In the case of Hitler, Nazi Germany went out of control at an accelerated pace after the United Kingdom and France turned a blind eye to the 1936 remilitarization of the Rhineland — which began when German military forces entered an area that had been given permanently-demilitarized status under the 1925 Locarno Treaties — and to the German annexation of the Sudetenland — an area in western Czechoslovakia inhabited by a large number of ethnic Germans — in 1938 with the aim of dismembering the country.
I believe it becomes possible to guess Putin’s intentions behind Russian military movements in recent years if we compare him with Hitler.
As for the Syrian civil war that started in 2011, U.S. President Barack Obama’s administration said in 2013 that the U.S. would intervene militarily if a “red line” — the use of chemical weapons by Syrian forces — were crossed, but ended up not doing so.
Moreover, when Russia invaded and subsequently annexed the Crimean Peninsula — Ukrainian territory — from 2014 through 2015, the Obama administration avoided military intervention, although it showed a strong stance against Russia’s moves and imposed economic sanctions.
I think this was a kind of an appeasement policy.
The crucial incident was the fall of Kabul in August last year. At that time, U.S. President Joe Biden repeated that his country would not intervene militarily.
The three incidents must have made Putin feel convinced that the U.S. would not intervene militarily in international conflicts.
Just as Hitler began expanding his moves to neighboring countries while checking how the U.K. and France would react and then went out of control after feeling confident that the U.K. would not intervene, repeated nonintervention by Washington in conflicts in various areas led to Putin’s conviction that the U.S. would not intervene militarily in the years to come.
I think such conviction resulted in the latest war.
KS: In the post-Cold War era, the U.S. played a major part in stabilizing global order.
But the U.S. grew increasingly inward-looking since the Obama administration and made clear its policy of nonintervention in resolving international conflicts.
I think it is important to note that such a stance by Washington made Putin escalate his actions.
I also think the effectiveness of deterrence had been affected by Russia’s miscalculation that the Ukrainian government would be toppled swiftly.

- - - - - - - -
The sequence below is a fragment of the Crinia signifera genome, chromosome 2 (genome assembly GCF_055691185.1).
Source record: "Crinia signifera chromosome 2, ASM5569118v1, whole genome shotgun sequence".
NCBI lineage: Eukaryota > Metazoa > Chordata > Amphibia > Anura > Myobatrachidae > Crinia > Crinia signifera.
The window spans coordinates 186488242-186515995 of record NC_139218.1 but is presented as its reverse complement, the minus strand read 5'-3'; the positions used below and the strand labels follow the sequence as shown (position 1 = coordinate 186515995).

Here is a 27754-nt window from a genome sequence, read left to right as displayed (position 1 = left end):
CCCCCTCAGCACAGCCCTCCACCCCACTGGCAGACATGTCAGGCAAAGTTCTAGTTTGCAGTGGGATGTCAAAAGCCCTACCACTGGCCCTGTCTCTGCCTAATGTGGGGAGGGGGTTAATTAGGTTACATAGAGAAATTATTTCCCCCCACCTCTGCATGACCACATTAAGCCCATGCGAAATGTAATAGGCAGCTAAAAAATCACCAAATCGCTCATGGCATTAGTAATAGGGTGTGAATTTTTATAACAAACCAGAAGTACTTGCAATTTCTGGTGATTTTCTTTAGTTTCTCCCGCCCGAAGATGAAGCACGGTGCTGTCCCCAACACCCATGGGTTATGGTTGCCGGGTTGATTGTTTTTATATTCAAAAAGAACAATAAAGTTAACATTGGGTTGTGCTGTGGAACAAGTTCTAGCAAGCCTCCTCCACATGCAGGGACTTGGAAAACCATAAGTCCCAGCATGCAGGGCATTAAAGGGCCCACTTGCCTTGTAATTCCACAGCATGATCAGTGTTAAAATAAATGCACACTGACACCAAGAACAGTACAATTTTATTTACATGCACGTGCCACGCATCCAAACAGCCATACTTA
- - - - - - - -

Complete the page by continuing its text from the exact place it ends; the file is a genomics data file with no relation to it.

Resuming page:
Why sanctions don’t work
Deterrence is an issue of calculating gains and losses, so it is extremely important to convey the message that those who violate international rules must pay the price.
In that sense, deterrence could have worked if Russia received a strong enough message about how much damage economic sanctions would have on the country.
Let’s discuss economic sanctions a little more.
We won’t be able to see the realities unless we look at the issues of international order and security not only from militaristic perspectives but also from an economic viewpoint.
Countries around the world are currently invoking a variety of economic sanctions to restrict Russia’s actions. But such sanctions don’t bring about immediate effects, and it is unlikely that the war will end soon.
On the other hand, economic sanctions are a double-edged sword, and those who impose them also suffer losses.
For instance, prices of crude oil and grains are rising sharply. There are factors besides sanctions that triggered the hikes, but it is true that sanctions are spurring further price increases.
Then arises the question of whether it is really possible to stop the war with economic sanctions.
On one hand, can the sanctions cause enough losses for Russia to change its actions and stop the war?
On the other hand, can those invoking the sanctions endure the economic losses resulting from the moves?
Limits to economic measures
YH: Since the Russia-Ukraine war broke out, professor Suzuki has been warning of the danger of depending too much on economic sanctions like a panacea. I think the warning was right.
Because international relations are basically founded on interdependence and self-interest, economic sanctions naturally have their limits.
Historically speaking, the League of Nations tried to cope with the territorial ambitions of Japan and Germany and maintain security only by depending on economic sanctions and international opinion without resorting to military action, but failed to stop those countries from going out of control.
Economic sanctions are, so to speak, an “easy way out” to achieve something while avoiding use of military force and shedding blood.
Because governments decide on policies based on the realities of international politics, which are the interdependence and self-interest of each country, they are reluctant to impose economic sanctions that would cause serious damage to themselves.
No matter how loudly they condemn certain acts, we know from what the League of Nations went through that in reality their economic sanctions are hollow and don’t function well.
KJ: How we evaluate economic sanctions depends on where the objective of the sanctions is set — whether they are aimed at changing Russia’s actions or changing the country’s regime by ousting Putin.
If the current economic sanctions on Russia are targeted at having an effect to the extent of disrupting the running of the country and making Putin recognize that his decision was a failure and that he needs to change his actions, I think it is important to think why the sanctions are not likely to bring about such results.